When you're as bad as the Nats, sometimes it seems like even the cameras are working against you.
Yesterday's 5-2 loss to the Mets turned on one play -- a disputed three-run bomb off the bat of Gary Sheffield.
The teams were tied 1-1 in the sixth inning, thanks to Lannan's ability do induce a bazillion double-play grounders. He was far from sharp, but he was effective. But up stepped Sheffield with two on.
The Chef launched a high drive to deep left that looked for sure like it was going to go 15 rows deep. But either the wind took it, or he got under it a bit, and it died.
The Citi Field wall in LF is quite high, and as the ball came down near the top, a fan reached out, and snared the ball, knocking it back onto the field. Homer or RBI double?
The third base ump had lazily run only a part of the way down the line. He ruled it a homer, although he wasn't really in much of a position to make a call either way.
Manny Acta protested, and the umps conferred. Rather than overrule their half-jogging colleague, they took it to the videotape.
After a far-too-long six-minute delay, the umps came back after watching the replays and let the call on the field stand. The three-run bomb made it 4-1. Game over, man.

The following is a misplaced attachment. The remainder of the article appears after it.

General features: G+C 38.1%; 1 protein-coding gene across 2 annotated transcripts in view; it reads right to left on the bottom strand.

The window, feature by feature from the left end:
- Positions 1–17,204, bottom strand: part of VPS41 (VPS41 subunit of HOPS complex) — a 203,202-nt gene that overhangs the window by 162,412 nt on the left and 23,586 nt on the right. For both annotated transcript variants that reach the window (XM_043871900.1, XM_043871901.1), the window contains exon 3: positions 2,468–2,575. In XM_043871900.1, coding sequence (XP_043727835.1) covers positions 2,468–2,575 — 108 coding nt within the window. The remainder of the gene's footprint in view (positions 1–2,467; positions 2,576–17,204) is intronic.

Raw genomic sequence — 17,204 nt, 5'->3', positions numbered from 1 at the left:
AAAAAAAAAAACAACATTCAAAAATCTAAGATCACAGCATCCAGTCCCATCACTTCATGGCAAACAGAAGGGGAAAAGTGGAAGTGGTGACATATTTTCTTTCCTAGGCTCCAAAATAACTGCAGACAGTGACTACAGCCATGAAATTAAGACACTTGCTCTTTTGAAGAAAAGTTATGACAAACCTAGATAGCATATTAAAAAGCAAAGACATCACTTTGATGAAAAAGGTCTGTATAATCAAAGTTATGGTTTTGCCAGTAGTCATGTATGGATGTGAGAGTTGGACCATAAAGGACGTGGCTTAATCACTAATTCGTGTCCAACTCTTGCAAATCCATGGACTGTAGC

The umpires got the call half right.
It all started with the initial call, which was in all likelihood wrong. The fan in the stands had leaned over the railing as far as he could, knocking the ball down before it could hit the wall. It seemed likely (and that's the key word) that it would not have gone over the wall. The third base ump should have seen that.
But once it went to replay, that "likely" looms large. The only available angle was from straight on, where there's little sense of perspective. If there were a side angle, you could see how far the fan leaned over.
Without that angle, there wasn't really clear evidence to overturn the initial call, even if it certainly seemed like it was the wrong call.
So right on the replay ruling, bad on the initial call.
It was just another bad break in NatsTown.
Chris Needham used to write Capitol Punishment. He wonders what substance Manny Acta is made from.